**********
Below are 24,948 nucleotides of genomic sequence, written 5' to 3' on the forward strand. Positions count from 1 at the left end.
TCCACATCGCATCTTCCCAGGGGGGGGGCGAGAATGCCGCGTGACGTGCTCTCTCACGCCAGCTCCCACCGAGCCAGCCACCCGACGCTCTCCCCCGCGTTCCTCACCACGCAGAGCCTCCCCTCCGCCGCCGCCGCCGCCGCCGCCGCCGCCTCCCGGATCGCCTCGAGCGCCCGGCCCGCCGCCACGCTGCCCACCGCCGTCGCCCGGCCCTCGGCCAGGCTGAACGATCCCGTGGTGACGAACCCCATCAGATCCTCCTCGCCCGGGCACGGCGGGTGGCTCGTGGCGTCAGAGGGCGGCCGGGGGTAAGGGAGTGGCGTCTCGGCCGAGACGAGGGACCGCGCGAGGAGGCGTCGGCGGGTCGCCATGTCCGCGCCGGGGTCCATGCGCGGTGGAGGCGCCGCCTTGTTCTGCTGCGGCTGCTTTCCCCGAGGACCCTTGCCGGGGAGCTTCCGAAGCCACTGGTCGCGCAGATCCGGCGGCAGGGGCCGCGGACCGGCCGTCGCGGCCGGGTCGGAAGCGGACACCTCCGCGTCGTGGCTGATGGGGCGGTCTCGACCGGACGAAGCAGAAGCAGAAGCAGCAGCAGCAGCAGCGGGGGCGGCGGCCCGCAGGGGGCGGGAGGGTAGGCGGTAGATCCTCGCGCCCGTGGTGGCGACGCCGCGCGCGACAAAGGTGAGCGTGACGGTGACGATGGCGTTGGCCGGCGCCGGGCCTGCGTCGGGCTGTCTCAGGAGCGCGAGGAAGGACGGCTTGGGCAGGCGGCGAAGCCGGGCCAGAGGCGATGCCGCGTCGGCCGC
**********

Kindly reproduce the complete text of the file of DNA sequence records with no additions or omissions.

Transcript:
Below are 24,948 nucleotides of genomic sequence, written 5' to 3' on the forward strand. Positions count from 1 at the left end.
TCCACATCGCATCTTCCCAGGGGGGGGGCGAGAATGCCGCGTGACGTGCTCTCTCACGCCAGCTCCCACCGAGCCAGCCACCCGACGCTCTCCCCCGCGTTCCTCACCACGCAGAGCCTCCCCTCCGCCGCCGCCGCCGCCGCCGCCGCCGCCTCCCGGATCGCCTCGAGCGCCCGGCCCGCCGCCACGCTGCCCACCGCCGTCGCCCGGCCCTCGGCCAGGCTGAACGATCCCGTGGTGACGAACCCCATCAGATCCTCCTCGCCCGGGCACGGCGGGTGGCTCGTGGCGTCAGAGGGCGGCCGGGGGTAAGGGAGTGGCGTCTCGGCCGAGACGAGGGACCGCGCGAGGAGGCGTCGGCGGGTCGCCATGTCCGCGCCGGGGTCCATGCGCGGTGGAGGCGCCGCCTTGTTCTGCTGCGGCTGCTTTCCCCGAGGACCCTTGCCGGGGAGCTTCCGAAGCCACTGGTCGCGCAGATCCGGCGGCAGGGGCCGCGGACCGGCCGTCGCGGCCGGGTCGGAAGCGGACACCTCCGCGTCGTGGCTGATGGGGCGGTCTCGACCGGACGAAGCAGAAGCAGAAGCAGCAGCAGCAGCAGCGGGGGCGGCGGCCCGCAGGGGGCGGGAGGGTAGGCGGTAGATCCTCGCGCCCGTGGTGGCGACGCCGCGCGCGACAAAGGTGAGCGTGACGGTGACGATGGCGTTGGCCGGCGCCGGGCCTGCGTCGGGCTGTCTCAGGAGCGCGAGGAAGGACGGCTTGGGCAGGCGGCGAAGCCGGGCCAGAGGCGATGCCGCGTCGGCCGC